ethical fur

This article was first published in The Villager, March 16, 2017. 

As someone brought up in the Canadian fur trade and who has spent much of the past 35 years studying the environmental ethic of North America’s founding industry, I am troubled by the arrogance and ignorance displayed by self-appointed “animal-rights” activists protesting the opening of the Canada Goose boutique in Soho.

Responding to complaints about neighbors disturbed and consumers harassed, activists Nathan Semmel and Leonardo Anguiano recently argued in these pages that “it is solely the vile ethics of the Canada Goose corporation that brought about our presence.” (“Call of the Wild: Why we protest Canada Goose,” talking point, March 2):

By “vile ethics,” they mean that Canada Goose uses animal products — goose down and coyote fur — to make their remarkably warm parkas.

Goose down and fur are two of nature’s best insulators, but it is not surprising that these protesters object. Most of them are — or aspire to be — vegans, and embrace the radical “animal-rights” philosophy, which means they oppose any use of animals, even for food. Most Americans, however, do eat meat, fish, dairy and eggs. Most of us also wear leather, wool and silk. This does not mean we condone the mistreatment of animals. Research confirms that most people believe that humans do have a right to use animals, but only if four important criteria are respected — namely, that animals should be used sustainably, humanely, for an important purpose and with minimal waste.

Let’s see how the use of coyote fur stacks up against these widely accepted ethical criteria.

Sustainability: Only part of the natural surplus produced in abundant wildlife populations is used for fur today, never endangered species. This is assured by strictly enforced state, national and international regulations. Coyotes are highly abundant and expanding their range across North America; they are, in fact, the number-one predator problem for ranchers in many regions. There are also increasingly frequent reports of coyotes devouring pet dogs and cats. And even if we did not use fur, coyotes (and other predators) often must be managed to protect nesting birds, the eggs of sea turtles, and other endangered species. When fur prices do not provide sufficient incentive to control coyote populations, several states (and Canadian provinces) have been obliged to offer bounties. But if we have to cull some of these animals, surely it is ethical to use them.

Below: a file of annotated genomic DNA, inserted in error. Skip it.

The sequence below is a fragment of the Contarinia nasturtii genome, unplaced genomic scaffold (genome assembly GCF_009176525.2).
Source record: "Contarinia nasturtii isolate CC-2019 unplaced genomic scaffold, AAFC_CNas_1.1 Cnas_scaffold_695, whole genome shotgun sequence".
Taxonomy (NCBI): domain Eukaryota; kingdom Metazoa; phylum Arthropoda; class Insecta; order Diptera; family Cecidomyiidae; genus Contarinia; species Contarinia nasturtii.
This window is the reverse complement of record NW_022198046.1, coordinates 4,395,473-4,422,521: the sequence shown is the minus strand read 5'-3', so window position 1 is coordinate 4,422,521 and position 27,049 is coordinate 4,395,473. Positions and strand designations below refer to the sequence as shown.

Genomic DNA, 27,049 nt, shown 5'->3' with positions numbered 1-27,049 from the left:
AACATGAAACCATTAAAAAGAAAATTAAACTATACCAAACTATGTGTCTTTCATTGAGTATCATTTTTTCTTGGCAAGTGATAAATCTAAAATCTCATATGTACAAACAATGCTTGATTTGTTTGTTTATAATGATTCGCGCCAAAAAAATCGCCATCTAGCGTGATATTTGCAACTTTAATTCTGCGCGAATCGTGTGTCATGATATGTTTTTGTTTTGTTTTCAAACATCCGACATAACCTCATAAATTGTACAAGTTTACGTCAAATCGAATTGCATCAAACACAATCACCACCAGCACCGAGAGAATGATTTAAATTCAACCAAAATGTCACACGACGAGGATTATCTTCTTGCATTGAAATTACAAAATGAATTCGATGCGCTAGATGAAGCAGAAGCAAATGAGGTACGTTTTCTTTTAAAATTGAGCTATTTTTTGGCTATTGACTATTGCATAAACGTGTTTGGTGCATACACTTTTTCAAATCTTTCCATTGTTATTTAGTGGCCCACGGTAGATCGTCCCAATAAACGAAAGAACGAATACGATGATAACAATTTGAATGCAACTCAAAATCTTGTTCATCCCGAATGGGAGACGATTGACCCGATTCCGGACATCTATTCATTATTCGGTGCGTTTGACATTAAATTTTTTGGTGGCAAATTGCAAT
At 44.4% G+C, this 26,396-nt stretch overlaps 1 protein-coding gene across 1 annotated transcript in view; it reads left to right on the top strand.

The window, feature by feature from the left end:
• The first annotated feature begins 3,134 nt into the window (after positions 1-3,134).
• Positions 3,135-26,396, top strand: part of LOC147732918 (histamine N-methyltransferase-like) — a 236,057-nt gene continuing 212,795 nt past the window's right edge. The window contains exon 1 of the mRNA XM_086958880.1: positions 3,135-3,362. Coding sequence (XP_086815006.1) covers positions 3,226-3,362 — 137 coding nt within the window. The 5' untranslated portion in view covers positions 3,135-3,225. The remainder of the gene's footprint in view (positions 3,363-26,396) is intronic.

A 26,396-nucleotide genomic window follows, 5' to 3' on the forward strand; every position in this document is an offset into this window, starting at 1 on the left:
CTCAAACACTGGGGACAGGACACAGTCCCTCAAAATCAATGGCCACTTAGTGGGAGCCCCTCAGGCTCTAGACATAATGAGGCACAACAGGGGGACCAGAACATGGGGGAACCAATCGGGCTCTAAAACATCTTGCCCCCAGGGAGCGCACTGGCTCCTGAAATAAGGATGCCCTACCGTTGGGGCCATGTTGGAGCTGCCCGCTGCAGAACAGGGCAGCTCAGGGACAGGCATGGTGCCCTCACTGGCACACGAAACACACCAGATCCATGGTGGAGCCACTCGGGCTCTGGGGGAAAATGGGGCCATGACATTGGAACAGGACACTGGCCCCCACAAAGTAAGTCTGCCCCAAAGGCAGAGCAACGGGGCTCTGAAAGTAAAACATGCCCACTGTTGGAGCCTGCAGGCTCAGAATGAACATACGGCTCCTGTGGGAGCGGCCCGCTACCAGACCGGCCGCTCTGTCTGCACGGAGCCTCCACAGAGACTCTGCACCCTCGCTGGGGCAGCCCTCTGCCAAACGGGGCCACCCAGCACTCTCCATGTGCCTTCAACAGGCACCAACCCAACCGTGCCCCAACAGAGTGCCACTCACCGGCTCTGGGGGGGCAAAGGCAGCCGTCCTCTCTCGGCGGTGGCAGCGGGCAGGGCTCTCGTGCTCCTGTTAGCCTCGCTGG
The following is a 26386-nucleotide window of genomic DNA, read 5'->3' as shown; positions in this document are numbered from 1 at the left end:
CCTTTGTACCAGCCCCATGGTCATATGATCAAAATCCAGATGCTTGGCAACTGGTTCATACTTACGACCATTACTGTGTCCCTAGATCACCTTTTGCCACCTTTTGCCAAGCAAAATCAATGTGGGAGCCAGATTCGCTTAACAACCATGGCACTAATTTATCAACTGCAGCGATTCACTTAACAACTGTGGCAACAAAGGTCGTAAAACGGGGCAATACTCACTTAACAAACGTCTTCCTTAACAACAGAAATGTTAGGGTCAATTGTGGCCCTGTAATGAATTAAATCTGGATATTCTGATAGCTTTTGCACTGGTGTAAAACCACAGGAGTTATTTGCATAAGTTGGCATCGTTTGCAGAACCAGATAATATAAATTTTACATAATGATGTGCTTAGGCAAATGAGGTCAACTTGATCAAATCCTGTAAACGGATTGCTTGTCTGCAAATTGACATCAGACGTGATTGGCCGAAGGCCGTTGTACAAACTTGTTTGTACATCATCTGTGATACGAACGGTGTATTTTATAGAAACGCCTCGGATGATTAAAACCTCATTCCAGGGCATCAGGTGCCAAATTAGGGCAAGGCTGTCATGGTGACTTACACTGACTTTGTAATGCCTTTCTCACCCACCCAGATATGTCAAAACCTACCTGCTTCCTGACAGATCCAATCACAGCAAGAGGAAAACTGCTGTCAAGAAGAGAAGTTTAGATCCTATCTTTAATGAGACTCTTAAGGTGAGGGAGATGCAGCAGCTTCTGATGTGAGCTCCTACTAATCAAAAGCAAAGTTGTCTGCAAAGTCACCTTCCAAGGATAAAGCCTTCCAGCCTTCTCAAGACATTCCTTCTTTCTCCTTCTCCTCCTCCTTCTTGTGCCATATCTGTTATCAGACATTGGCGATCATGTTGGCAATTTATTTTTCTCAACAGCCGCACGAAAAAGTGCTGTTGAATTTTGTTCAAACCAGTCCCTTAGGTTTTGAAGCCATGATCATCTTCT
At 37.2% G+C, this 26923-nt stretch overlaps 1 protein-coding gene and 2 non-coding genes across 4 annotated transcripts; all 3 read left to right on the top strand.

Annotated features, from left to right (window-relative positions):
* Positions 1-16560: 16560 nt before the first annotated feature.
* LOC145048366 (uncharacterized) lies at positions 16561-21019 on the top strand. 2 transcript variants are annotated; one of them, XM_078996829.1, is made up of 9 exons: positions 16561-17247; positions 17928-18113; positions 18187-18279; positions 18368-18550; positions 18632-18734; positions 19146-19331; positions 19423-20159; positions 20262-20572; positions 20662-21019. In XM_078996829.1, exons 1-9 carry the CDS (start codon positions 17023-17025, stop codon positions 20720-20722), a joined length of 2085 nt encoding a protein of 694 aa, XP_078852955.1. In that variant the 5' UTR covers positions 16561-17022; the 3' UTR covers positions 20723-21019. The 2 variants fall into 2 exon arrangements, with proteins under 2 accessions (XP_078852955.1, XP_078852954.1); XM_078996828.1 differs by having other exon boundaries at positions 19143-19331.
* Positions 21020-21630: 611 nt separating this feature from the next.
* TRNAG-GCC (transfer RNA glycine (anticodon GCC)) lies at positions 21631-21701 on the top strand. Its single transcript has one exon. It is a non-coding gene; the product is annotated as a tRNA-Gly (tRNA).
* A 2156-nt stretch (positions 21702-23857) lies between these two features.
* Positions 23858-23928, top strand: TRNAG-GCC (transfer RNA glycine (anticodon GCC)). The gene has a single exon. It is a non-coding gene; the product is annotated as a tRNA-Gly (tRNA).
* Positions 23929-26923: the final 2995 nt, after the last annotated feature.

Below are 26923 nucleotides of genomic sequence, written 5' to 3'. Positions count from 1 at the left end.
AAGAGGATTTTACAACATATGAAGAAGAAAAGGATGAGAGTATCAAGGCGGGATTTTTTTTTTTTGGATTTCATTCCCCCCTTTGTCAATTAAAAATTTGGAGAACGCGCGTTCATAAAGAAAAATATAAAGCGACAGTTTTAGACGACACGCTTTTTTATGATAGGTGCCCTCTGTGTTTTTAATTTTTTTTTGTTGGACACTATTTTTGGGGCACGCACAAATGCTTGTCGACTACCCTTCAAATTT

Humaneness: Millions of dollars have been invested over the past 35 years in scientific research to ensure that humane methods are used to capture wild, furbearing animals. Many coyotes are now taken with quick-killing devices. Others are taken with live-holding traps designed to minimize injuries to the animals. These are the same traps used by biologists to capture and release wolves, Canadian lynx and other animals, unharmed, for radio-collaring (for research) or reintroduction into regions where they were previously eliminated. Clearly, these are not the diabolical instruments that activists would have us believe. Nor are nature’s ways of controlling wildlife populations — starvation and disease — necessarily preferable. A coyote with sarcoptic mange (a parasitic mite) may scratch itself raw for weeks before dying. Nature is not Disneyland. If humaneness is the concern, modern trapping methods may actually reduce suffering, by maintaining more stable and healthy wildlife populations than would occur naturally.

Armand Herscovici, ethical fur
Armand Herscovici, the writer’s grandfather, learned the furrier’s art from his father in Paris, before coming to Montreal in 1913. He is shown here in the 1950s examining Persian lamb skins in his stockroom at A-J Herscovici Furs Ltds, the company he founded with his son, Jack, the writer’s father.